Why Short-Scale?

A lot of people ask me why I’m so dedicated to this whole short-scale thing, so let’s start be looking at the most obvious advantages…

  • Lightweight (less back fatigue)
  • Faster & easier to play
  • Smaller (easier to transport)
  • Shorter (less stretching meaning less shoulder strain)


Due to everything being scaled down on a short-scale bass, this usually translates to lighter too.  Any bassist who plays long 90-120 minute sets will know the strain wearing a heavy bass can put on your back and shoulders.  I often have developed cramping in my lower back after standing for long periods with a bass which is no fun at all!!  Most short scale basses will allow you to stand for longer without any huge sense of back fatigue.

Faster & easier to play

My first encounter with short-scale was when I picked up a Danelectro Long Horn bass in Forsythe’s Music, Manchester back in about 1993.  The first two things that hit me were a) how unbelievably comfortable and easy 1-finger-per-fret playing was, even right down the bottom of the neck and b) how awesomely pure and bell-like the tone was coming from the bass acoustically.  At that moment I KNEW short-scale made 100% sense, all I needed to do was find a short scale bass in production that fitted the bill in terms of pickups, electronics, number of frets, balance, looks etc – that, as it turned out, was a different story… 😀


As I said above, short-scales are generally smaller basses and as such will often fit into guitar gig bags and cases.  This means they’ll fit in the boot of most small cars etc., and are a doddle to carry about on your shoulders in a gig bag.


The bass being generally shorter means everything is much more within reach.  Having to stretch your fretting hand out to reach the 1st fret on a long-scale bass can really leave your arm and shoulder aching, particularly if you’re playing a part that hangs around that area of the neck for some time!  With a short scale, everything is just that bit quicker and easier to get to.  Coupled with the lighter weight of a shorty, it’s a compounded ‘win-win’ combination!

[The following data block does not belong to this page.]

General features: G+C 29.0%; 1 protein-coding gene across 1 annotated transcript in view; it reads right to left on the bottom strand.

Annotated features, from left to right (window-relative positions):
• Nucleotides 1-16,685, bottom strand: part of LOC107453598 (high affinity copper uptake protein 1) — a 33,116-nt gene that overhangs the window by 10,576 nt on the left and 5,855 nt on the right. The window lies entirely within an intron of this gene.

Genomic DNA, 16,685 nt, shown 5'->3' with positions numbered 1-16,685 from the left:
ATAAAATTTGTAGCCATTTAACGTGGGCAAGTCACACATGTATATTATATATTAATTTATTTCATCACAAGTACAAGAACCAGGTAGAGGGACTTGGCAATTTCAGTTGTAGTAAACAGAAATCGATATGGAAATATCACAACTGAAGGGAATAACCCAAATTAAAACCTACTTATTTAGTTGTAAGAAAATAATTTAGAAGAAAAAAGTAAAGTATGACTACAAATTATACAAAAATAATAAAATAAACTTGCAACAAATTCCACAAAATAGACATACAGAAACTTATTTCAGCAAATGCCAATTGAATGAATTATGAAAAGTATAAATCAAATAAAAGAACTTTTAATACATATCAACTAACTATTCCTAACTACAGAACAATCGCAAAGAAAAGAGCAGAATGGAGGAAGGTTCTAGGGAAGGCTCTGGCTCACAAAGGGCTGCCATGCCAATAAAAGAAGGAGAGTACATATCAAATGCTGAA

Are there any disadvantages to playing short-scale?

Generally no, but there are some pitfalls to avoid!!

You have to be much more careful about which strings you use on short-scale basses, bad strings sound REALLY BAD!  The good news is there are lots of excellent options that make your shorty sound in no way inferior to long-scale basses.  Check out my article here on Short-Scale String Choice.

Cases can be a little awkward to source, but after a lot of digging around I’ve found some great options that are easy to obtain.  Email me on scott@shortscalebass.co.uk for help on this.

A lot of the off-the-peg short-scales are a little quirky or vintage-sounding; or they have fewer frets than a long-scale.  Not that there’s anything wrong with that at all, and they should be embraced for what they are.  But if you want to get the same pure tones you’re getting from your current long-scale bass in a short-scale format without paying a small fortune, it gets a little trickier.  This is why I designed my SWB-1 bass which is now available as the affordable SWB-1 Standard.  Check it our here.

If you have any further questions regarding short-scale-basses, please drop me a line on scott@shortscalebass.co.uk


7 Responses to “Why Short-Scale?”

  1. Scott Pope 15th October 2020 at 2:27 am Permalink